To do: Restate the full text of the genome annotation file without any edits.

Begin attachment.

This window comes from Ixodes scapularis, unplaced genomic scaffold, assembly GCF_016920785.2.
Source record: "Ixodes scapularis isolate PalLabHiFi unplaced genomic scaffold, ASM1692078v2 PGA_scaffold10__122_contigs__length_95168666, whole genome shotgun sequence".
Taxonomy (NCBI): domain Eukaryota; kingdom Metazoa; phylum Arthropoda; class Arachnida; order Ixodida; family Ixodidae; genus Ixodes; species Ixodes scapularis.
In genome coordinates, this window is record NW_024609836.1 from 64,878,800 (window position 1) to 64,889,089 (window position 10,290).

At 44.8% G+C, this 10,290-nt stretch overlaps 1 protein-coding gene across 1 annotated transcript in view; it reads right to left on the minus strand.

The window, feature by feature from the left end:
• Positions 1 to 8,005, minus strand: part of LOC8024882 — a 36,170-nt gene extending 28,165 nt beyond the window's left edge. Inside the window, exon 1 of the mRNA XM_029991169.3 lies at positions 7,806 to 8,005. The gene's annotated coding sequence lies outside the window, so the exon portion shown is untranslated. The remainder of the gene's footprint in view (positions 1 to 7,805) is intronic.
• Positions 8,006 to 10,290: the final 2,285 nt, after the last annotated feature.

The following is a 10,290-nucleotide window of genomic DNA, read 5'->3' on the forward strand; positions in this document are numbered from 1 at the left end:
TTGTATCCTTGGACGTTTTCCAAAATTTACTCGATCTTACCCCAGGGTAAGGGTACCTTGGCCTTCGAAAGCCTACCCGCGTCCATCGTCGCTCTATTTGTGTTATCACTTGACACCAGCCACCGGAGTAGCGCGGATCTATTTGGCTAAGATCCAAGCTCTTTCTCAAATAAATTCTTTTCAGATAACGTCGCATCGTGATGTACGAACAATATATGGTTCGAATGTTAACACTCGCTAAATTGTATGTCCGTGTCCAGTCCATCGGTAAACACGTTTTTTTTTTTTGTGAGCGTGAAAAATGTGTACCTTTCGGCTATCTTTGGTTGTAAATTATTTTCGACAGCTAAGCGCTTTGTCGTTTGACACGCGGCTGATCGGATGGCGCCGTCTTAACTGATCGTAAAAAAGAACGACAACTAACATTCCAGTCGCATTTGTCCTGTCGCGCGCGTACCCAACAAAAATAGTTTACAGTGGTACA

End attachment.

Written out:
This window comes from Ixodes scapularis, unplaced genomic scaffold, assembly GCF_016920785.2.
Source record: "Ixodes scapularis isolate PalLabHiFi unplaced genomic scaffold, ASM1692078v2 PGA_scaffold10__122_contigs__length_95168666, whole genome shotgun sequence".
Taxonomy (NCBI): domain Eukaryota; kingdom Metazoa; phylum Arthropoda; class Arachnida; order Ixodida; family Ixodidae; genus Ixodes; species Ixodes scapularis.
In genome coordinates, this window is record NW_024609836.1 from 64,878,800 (window position 1) to 64,889,089 (window position 10,290).

At 44.8% G+C, this 10,290-nt stretch overlaps 1 protein-coding gene across 1 annotated transcript in view; it reads right to left on the minus strand.

The window, feature by feature from the left end:
• Positions 1 to 8,005, minus strand: part of LOC8024882 — a 36,170-nt gene extending 28,165 nt beyond the window's left edge. Inside the window, exon 1 of the mRNA XM_029991169.3 lies at positions 7,806 to 8,005. The gene's annotated coding sequence lies outside the window, so the exon portion shown is untranslated. The remainder of the gene's footprint in view (positions 1 to 7,805) is intronic.
• Positions 8,006 to 10,290: the final 2,285 nt, after the last annotated feature.

The following is a 10,290-nucleotide window of genomic DNA, read 5'->3' on the forward strand; positions in this document are numbered from 1 at the left end:
TTGTATCCTTGGACGTTTTCCAAAATTTACTCGATCTTACCCCAGGGTAAGGGTACCTTGGCCTTCGAAAGCCTACCCGCGTCCATCGTCGCTCTATTTGTGTTATCACTTGACACCAGCCACCGGAGTAGCGCGGATCTATTTGGCTAAGATCCAAGCTCTTTCTCAAATAAATTCTTTTCAGATAACGTCGCATCGTGATGTACGAACAATATATGGTTCGAATGTTAACACTCGCTAAATTGTATGTCCGTGTCCAGTCCATCGGTAAACACGTTTTTTTTTTTTGTGAGCGTGAAAAATGTGTACCTTTCGGCTATCTTTGGTTGTAAATTATTTTCGACAGCTAAGCGCTTTGTCGTTTGACACGCGGCTGATCGGATGGCGCCGTCTTAACTGATCGTAAAAAAGAACGACAACTAACATTCCAGTCGCATTTGTCCTGTCGCGCGCGTACCCAACAAAAATAGTTTACAGTGGTACA